There’s an old business adage that for everyone person who makes a public comment on the internet about your company, there are dozens — perhaps hundreds — more thinking about you but not commenting. That’s not a huge deal if you don’t worry too much about customer engagement (something you know we don’t recommend).
But what if you believe that your user base is a fountain of knowledge worth tapping into? How do you turn lurkers into participating members of your community?
Make the process user-friendly — Nothing turns away an enthusiastic contributor faster than a 29-step registration process just to leave some feedback or advice for another user. While it’s fine, and sometimes necessary, to require contributors to provide basic information in order to join conversations, you risk running off a lot of people by asking for details about their address, hair color, and whether they prefer cats or dogs.
Sure, the temptation is great to mine visitors to your site for information you can share with marketing and sales, but don’t do it. The goal is to make potential contributors feel valued for what they can offer your community, not your company’s bottom line.
Do an attitude check — Is your community approachable? Is it friendly and welcoming or filled with blowhards impressed with their own amazing skills? Even if your community members are made of glitter and unicorn fur, there are plenty of internet introverts out there who are intimidated by large communities with their own ways of doing things.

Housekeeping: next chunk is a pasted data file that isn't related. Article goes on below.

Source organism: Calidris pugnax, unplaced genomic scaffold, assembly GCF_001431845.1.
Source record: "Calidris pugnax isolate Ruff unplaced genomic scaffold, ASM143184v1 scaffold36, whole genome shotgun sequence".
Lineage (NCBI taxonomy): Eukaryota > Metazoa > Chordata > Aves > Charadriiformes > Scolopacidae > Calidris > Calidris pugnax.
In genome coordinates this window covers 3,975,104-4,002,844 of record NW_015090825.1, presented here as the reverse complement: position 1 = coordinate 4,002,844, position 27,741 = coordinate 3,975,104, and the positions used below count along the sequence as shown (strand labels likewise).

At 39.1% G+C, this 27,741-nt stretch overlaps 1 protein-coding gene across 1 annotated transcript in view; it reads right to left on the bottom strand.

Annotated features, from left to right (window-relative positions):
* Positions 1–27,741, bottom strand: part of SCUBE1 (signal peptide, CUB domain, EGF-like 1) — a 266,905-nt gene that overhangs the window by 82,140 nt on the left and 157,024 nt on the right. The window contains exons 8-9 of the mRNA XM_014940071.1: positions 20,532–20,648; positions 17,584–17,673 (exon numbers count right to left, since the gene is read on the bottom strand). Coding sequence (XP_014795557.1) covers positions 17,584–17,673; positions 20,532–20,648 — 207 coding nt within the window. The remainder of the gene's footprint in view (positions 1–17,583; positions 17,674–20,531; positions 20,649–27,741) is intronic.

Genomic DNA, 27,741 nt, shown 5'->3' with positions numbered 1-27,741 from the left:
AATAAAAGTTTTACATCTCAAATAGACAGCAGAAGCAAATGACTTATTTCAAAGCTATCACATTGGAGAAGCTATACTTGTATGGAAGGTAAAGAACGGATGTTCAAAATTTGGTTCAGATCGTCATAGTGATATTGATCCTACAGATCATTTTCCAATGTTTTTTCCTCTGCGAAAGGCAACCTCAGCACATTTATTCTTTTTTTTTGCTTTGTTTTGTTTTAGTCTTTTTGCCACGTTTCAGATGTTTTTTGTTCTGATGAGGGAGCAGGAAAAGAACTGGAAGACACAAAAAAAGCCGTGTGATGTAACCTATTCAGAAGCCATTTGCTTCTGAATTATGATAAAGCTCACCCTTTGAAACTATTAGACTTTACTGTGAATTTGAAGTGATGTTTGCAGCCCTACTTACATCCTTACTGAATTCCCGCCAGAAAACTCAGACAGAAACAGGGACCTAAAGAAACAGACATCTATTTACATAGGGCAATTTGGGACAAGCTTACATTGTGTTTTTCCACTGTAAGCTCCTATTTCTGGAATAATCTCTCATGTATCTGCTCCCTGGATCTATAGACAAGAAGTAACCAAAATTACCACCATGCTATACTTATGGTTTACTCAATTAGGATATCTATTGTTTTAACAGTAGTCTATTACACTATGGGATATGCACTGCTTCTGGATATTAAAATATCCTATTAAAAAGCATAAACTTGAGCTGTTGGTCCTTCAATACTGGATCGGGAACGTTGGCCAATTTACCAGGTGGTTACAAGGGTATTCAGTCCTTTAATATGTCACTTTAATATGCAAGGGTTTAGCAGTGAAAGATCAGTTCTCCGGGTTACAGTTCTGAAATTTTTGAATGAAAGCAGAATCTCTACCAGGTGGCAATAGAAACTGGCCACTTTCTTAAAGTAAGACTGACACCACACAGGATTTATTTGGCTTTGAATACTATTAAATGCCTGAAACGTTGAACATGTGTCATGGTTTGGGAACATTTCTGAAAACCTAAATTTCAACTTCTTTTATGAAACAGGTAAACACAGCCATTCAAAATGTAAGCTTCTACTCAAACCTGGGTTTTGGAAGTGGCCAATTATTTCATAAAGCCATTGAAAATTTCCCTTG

Some companies appoint established community members to be greeters or mentors who job it is to help newcomers get the lay of the land. The benefit here is three-fold. Helpful members appreciate it when their expertise is recognized, existing members have a reason to participate responsibly to get on the company’s radar, and new members see you care enough to make sure they feel welcome.
Incentivize the troops — Obviously, not every member can be a community leader so figure out other clever ways to encourage participation among users. The incentives you choose should be based on what drives your specific user base. In some cases, unlocking participation-based badges and avatars is motivation enough while the potential to earn discounts or tangible goods carry more weight in other communities. Gamification, incentives, and loyalty rewards are remarkably effective when they’re well matched with the users earning them.
Do nothing — This advice may seem counterintuitive, but it might be the right answer in some circumstances. Take, for example, the small startup with a team that’s already overextended. A few weeks after launch, the marketing team (or, more likely, the marketing person) notices site traffic is off the charts and starts brainstorming how to capture these visitors and hold them close for all eternity.
That’s a noble plan but probably not where your focus should be right then. As we’ve said before, become the authoritative voice in your industry and people will keep coming back. Offer the right answers at the right time, in the right place and you’ll solidify your place in their browser bookmarks. Spend time creating good content and building an excellent customer experience strategy so users want to be a part of your community. Once you’ve built a rock-solid base for them to stand on and a terrific product they’ll be proud to support, then you can figure out how to further encourage members to participate in your community.
We could spend days throwing around more ideas on how to lurkers into contributors but we’d rather hear from you. What’s worked for you? What didn’t? Share your thoughts in the comments.